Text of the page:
Intellectual Property > IP Newsflash > PTAB Denies IPR Petition Because Modification to Prior Art Was Not Obvious
05 Feb '16

In a January 27, 2016 decision, the Patent Trial and Appeal Board (PTAB) denied institution of Inter Partes Review (IPR) of a patent under 35 U.S.C. § 103(a). Petitioner Allsteel Inc. sought review of U.S. Patent No. 8,024,091, which relates to a wall system that includes modules connected through a removable connecting strip. The asserted independent claim requires a connecting strip with a pair of spaced apart arms, each having a beaded portion. Further, the claim requires the beaded portions to have flanges fitting inside the arms of the connecting strip. The prior art, however, disclosed beaded portions with members fitting outside the arms. Petitioner contended that a skilled artisan would have found it obvious to reverse the positions of the members to fit inside the arms. Petitioner also relied on the testimony of its expert to show that it would have been obvious to reverse some inwardly projecting members so that the beaded portions would fit inside the arms.

The PTAB disagreed. It found that Petitioner’s modification would result in the repositioning and rotating of several parts of the wall system, making the change nonobvious. Moreover, the PTAB considered the testimony of Petitioner’s expert conclusory. Specifically, the PTAB explained that the expert failed to show how the modified system would work in the same manner as the original arrangement. Finally, the PTAB considered an alternative modification proposed by Petitioner, which involved orienting a horizontal member vertically and replacing a bayonet with another bayonet of a different shape. Similarly, the PTAB concluded that Petitioner failed to show this modification would have been obvious to a skilled artisan. The PTAB also did not give the expert’s conclusory opinion much weight. Because neither proposed modification to the prior art would have been obvious, the PTAB denied the petition for IPR review.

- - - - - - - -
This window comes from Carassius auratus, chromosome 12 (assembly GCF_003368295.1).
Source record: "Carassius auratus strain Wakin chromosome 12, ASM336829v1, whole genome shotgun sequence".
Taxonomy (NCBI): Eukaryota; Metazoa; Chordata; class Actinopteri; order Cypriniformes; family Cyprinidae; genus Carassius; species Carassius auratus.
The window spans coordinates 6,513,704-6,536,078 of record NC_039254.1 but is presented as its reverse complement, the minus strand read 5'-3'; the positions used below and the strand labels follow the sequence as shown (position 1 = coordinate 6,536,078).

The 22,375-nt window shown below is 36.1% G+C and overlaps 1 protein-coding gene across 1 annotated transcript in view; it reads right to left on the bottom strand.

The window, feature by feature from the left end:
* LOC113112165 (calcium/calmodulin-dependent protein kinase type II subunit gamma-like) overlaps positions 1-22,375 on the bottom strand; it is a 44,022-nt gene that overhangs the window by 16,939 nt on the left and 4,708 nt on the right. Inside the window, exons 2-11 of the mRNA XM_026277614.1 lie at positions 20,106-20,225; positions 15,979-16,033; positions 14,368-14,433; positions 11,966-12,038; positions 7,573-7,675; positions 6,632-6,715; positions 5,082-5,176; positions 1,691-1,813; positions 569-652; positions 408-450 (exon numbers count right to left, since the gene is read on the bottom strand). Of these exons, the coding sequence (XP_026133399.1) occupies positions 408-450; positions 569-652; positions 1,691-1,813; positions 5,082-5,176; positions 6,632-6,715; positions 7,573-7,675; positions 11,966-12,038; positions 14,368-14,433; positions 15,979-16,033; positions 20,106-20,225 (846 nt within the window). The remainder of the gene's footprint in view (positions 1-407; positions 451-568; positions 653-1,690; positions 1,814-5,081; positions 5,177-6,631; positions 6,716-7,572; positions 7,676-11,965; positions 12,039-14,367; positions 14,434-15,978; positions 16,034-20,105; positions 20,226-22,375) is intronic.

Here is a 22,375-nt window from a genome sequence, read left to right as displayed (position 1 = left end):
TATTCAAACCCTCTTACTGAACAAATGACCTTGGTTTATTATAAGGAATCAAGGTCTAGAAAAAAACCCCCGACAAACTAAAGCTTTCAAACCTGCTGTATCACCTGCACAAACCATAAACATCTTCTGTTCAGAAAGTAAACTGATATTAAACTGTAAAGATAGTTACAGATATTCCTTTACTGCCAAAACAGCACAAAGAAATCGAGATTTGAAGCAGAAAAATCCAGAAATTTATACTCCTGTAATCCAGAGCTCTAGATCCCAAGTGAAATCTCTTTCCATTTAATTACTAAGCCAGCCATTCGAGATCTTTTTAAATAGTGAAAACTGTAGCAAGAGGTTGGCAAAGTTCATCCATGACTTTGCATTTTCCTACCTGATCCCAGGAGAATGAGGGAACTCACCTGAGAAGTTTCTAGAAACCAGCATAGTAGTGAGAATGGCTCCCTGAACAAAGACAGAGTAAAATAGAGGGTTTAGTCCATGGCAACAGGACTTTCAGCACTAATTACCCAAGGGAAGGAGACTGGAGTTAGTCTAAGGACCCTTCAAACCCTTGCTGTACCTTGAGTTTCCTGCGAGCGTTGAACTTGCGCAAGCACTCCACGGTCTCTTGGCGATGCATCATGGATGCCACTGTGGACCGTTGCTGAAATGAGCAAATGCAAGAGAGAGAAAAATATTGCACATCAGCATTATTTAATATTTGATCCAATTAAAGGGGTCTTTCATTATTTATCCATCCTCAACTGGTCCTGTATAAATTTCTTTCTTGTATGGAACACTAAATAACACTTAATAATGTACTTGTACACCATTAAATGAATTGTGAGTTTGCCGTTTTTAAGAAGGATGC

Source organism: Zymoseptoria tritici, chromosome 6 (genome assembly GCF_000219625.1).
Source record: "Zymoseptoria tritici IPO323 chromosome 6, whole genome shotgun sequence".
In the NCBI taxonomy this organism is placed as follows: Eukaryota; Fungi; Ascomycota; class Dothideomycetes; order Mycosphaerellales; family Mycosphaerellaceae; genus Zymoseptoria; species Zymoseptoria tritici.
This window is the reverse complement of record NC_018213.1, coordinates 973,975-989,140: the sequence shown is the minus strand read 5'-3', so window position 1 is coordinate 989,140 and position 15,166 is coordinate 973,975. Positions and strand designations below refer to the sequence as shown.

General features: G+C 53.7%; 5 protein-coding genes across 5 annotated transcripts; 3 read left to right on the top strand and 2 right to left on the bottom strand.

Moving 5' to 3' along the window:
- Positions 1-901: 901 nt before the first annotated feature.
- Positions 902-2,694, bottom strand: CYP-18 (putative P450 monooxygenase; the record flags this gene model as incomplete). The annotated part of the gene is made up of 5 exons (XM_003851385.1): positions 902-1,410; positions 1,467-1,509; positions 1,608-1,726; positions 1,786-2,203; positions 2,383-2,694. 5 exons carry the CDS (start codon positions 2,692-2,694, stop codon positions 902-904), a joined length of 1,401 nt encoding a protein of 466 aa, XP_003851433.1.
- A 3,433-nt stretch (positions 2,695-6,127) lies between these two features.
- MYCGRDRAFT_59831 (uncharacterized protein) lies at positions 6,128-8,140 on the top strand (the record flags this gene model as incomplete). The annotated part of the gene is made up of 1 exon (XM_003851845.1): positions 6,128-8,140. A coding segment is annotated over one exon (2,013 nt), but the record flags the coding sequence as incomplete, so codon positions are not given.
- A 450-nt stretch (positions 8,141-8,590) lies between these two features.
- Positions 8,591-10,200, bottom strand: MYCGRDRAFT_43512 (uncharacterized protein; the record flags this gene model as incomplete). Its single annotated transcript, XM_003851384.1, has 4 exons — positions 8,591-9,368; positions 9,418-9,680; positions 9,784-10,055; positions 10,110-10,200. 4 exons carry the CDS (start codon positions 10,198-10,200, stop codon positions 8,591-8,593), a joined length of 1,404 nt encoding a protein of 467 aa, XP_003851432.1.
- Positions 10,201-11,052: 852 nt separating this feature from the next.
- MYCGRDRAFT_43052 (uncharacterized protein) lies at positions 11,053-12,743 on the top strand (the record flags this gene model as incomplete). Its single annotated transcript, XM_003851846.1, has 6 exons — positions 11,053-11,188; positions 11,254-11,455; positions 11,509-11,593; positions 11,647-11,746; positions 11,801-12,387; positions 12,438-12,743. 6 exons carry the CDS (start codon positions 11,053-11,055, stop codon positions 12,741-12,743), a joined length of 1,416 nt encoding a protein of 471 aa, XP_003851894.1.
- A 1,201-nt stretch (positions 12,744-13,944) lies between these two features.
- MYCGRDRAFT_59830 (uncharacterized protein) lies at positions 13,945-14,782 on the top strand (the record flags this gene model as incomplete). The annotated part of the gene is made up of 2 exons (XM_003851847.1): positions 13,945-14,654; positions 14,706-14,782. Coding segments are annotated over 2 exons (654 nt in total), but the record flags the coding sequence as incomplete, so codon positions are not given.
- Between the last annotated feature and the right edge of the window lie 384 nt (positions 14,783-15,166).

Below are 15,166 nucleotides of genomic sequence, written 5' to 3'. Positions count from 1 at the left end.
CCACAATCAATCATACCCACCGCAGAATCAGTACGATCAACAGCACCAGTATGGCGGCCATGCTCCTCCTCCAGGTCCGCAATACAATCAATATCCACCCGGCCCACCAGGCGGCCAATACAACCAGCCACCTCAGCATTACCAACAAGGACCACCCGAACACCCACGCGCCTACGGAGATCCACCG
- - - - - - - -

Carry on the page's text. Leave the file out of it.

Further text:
Allsteel Inc. v. Dirtt Env’t Solutions Ltd., Case IPR2015-01690 (PTAB Jan. 27, 2016) [Medley (opinion), Daniels, and Harlow].